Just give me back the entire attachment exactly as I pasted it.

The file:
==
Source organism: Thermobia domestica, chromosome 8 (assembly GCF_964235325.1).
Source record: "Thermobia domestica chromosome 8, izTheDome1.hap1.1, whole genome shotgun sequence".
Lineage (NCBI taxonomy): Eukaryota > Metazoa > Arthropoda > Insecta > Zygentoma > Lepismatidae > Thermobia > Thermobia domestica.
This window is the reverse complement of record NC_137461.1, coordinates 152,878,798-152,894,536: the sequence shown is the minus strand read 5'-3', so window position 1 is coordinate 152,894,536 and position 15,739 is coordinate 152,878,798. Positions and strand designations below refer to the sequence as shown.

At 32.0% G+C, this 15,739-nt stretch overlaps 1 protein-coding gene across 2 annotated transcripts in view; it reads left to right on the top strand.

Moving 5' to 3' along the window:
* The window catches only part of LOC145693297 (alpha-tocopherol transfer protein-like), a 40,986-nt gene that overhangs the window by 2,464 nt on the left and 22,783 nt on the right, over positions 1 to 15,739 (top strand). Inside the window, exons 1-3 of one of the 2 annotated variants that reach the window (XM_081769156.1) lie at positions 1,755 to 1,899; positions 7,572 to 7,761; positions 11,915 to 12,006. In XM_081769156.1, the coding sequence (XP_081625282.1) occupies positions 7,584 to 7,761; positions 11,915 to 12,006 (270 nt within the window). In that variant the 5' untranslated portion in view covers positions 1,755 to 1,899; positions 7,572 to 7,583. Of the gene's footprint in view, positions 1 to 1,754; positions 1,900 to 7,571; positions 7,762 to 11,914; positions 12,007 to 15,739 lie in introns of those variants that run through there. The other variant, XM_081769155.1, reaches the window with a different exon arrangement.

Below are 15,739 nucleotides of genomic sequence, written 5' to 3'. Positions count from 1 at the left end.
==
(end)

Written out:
Source organism: Thermobia domestica, chromosome 8 (assembly GCF_964235325.1).
Source record: "Thermobia domestica chromosome 8, izTheDome1.hap1.1, whole genome shotgun sequence".
Lineage (NCBI taxonomy): Eukaryota > Metazoa > Arthropoda > Insecta > Zygentoma > Lepismatidae > Thermobia > Thermobia domestica.
This window is the reverse complement of record NC_137461.1, coordinates 152,878,798-152,894,536: the sequence shown is the minus strand read 5'-3', so window position 1 is coordinate 152,894,536 and position 15,739 is coordinate 152,878,798. Positions and strand designations below refer to the sequence as shown.

At 32.0% G+C, this 15,739-nt stretch overlaps 1 protein-coding gene across 2 annotated transcripts in view; it reads left to right on the top strand.

Moving 5' to 3' along the window:
* The window catches only part of LOC145693297 (alpha-tocopherol transfer protein-like), a 40,986-nt gene that overhangs the window by 2,464 nt on the left and 22,783 nt on the right, over positions 1 to 15,739 (top strand). Inside the window, exons 1-3 of one of the 2 annotated variants that reach the window (XM_081769156.1) lie at positions 1,755 to 1,899; positions 7,572 to 7,761; positions 11,915 to 12,006. In XM_081769156.1, the coding sequence (XP_081625282.1) occupies positions 7,584 to 7,761; positions 11,915 to 12,006 (270 nt within the window). In that variant the 5' untranslated portion in view covers positions 1,755 to 1,899; positions 7,572 to 7,583. Of the gene's footprint in view, positions 1 to 1,754; positions 1,900 to 7,571; positions 7,762 to 11,914; positions 12,007 to 15,739 lie in introns of those variants that run through there. The other variant, XM_081769155.1, reaches the window with a different exon arrangement.

Below are 15,739 nucleotides of genomic sequence, written 5' to 3'. Positions count from 1 at the left end.